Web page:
Precursors of Postoperative Delirium in Elderly Patients and Therapeutic Approaches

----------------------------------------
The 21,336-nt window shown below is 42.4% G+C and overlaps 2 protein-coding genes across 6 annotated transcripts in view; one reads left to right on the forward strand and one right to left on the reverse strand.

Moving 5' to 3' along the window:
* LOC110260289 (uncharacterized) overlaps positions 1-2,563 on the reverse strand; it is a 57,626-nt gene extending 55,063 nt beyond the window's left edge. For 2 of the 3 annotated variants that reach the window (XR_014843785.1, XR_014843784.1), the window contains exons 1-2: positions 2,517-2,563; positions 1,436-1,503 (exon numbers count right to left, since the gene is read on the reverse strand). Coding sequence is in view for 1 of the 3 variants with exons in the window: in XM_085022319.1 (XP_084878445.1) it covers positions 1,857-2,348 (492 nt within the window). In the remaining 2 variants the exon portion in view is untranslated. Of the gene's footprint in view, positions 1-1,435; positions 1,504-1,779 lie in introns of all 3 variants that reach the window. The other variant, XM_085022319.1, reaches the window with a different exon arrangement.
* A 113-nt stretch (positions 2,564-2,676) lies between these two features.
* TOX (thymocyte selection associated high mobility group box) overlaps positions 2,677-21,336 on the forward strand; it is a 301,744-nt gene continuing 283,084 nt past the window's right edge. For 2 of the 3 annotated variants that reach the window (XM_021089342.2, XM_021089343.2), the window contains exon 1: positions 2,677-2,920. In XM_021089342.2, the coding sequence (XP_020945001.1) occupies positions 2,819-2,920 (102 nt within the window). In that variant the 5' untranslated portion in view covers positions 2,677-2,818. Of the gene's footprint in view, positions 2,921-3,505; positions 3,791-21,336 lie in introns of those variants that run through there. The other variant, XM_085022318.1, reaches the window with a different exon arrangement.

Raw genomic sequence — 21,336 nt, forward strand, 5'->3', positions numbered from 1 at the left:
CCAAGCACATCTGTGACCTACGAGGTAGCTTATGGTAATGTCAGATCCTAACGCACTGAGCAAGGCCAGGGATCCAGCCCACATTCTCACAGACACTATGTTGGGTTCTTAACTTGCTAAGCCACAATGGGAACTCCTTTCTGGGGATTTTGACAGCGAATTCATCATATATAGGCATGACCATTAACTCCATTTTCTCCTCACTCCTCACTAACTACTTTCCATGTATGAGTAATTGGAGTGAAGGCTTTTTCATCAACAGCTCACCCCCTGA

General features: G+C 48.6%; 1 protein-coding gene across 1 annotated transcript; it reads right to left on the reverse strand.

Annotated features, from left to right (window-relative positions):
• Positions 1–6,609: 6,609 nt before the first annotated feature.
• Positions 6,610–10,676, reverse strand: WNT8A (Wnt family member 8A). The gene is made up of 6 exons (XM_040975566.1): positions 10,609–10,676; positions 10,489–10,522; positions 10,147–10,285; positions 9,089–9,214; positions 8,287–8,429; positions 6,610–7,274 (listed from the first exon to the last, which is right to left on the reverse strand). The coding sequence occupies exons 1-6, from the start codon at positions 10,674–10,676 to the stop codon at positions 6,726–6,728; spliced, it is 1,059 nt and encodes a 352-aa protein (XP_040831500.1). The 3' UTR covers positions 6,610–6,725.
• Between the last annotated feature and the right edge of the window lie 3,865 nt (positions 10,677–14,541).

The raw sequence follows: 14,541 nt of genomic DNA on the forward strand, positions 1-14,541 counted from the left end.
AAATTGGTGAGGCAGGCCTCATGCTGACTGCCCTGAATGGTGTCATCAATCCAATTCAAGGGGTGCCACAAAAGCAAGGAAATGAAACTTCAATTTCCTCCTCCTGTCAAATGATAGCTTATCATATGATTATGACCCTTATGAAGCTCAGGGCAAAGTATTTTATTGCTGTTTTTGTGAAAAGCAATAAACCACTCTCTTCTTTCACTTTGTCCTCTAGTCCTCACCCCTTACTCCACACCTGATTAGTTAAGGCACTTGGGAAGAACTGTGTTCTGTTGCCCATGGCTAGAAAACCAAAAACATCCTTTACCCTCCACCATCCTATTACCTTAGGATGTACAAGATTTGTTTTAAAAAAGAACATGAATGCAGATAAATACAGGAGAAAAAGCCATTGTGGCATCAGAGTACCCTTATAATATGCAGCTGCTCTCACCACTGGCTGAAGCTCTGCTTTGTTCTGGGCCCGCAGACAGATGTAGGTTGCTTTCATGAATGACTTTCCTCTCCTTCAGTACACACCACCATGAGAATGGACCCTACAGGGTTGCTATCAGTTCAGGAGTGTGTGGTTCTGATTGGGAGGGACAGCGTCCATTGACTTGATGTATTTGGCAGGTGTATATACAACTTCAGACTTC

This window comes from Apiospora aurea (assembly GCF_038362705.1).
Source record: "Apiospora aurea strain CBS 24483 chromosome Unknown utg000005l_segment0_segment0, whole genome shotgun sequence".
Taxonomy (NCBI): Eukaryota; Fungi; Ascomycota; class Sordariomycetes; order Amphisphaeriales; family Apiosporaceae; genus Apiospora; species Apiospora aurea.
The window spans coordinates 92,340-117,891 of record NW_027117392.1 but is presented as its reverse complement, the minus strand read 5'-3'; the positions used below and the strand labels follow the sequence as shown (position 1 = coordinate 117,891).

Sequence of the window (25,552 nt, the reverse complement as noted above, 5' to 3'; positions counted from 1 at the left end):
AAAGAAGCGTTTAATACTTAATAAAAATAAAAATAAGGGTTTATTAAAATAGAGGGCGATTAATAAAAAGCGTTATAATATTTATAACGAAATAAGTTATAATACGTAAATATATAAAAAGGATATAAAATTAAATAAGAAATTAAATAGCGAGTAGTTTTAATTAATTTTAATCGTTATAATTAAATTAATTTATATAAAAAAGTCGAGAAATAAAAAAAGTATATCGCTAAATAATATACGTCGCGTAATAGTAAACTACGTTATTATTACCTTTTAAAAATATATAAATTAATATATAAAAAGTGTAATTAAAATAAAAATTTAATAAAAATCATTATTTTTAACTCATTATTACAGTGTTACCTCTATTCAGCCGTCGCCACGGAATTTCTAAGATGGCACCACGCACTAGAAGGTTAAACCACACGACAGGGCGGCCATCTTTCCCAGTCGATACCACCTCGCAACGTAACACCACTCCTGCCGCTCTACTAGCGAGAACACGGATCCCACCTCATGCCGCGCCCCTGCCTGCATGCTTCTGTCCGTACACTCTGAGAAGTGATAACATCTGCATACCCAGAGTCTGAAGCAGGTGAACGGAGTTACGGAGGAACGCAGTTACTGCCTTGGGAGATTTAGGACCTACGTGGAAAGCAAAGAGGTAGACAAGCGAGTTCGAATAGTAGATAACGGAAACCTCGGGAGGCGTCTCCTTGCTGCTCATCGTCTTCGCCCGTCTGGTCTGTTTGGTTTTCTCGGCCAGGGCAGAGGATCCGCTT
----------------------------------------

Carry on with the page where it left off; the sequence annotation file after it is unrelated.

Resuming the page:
According to the World Health Organization, the number of elderly and senile patients in Europe by 2030 will amount to 30 % of the total population, and by 2050 will increase by 2–3 times. Risk factors of postoperative delirium in patients in the surgical clinic include: age 65 years and over, cognitive dysfunction or a history of dementia, severe concomitant somatic pathology. Preventive measures are: ensuring adequate oxygen delivery, correction of fluid and electrolyte balance, elimination of pain syndrome, normalization of gastrointestinal functions and urination, and exclusion of drugs with anticholinergic or dopaminergic properties. Non-pharmacological methods to prevent postoperative delirium include the provision and maintenance of patient’s temporal and spatial orientation that seems very important and significant. Maintenance of the minimum level of physical activity is achieved by performing therapeutic exercises 15 minutes three times a day under the control of the medical staff. It is important to ensure the cycle of day/night with the light off at night and constant lighting during the day, maximum limit of procedures and manipulations at night. Modern methods of prevention and treatment of delirium have a limited evidence base. Inclusion of 900 mg of gabapentin in premedication seems promising in patients at high risk of postoperative delirium. The authors suggested paying attention to some options of the ABCDE rule. The main directions in the prevention of postoperative delirium are attempts to modify risk factors for its development. Further researches are needed to develop correct and scientifically based methods of prevention and treatment of postoperative delirium.
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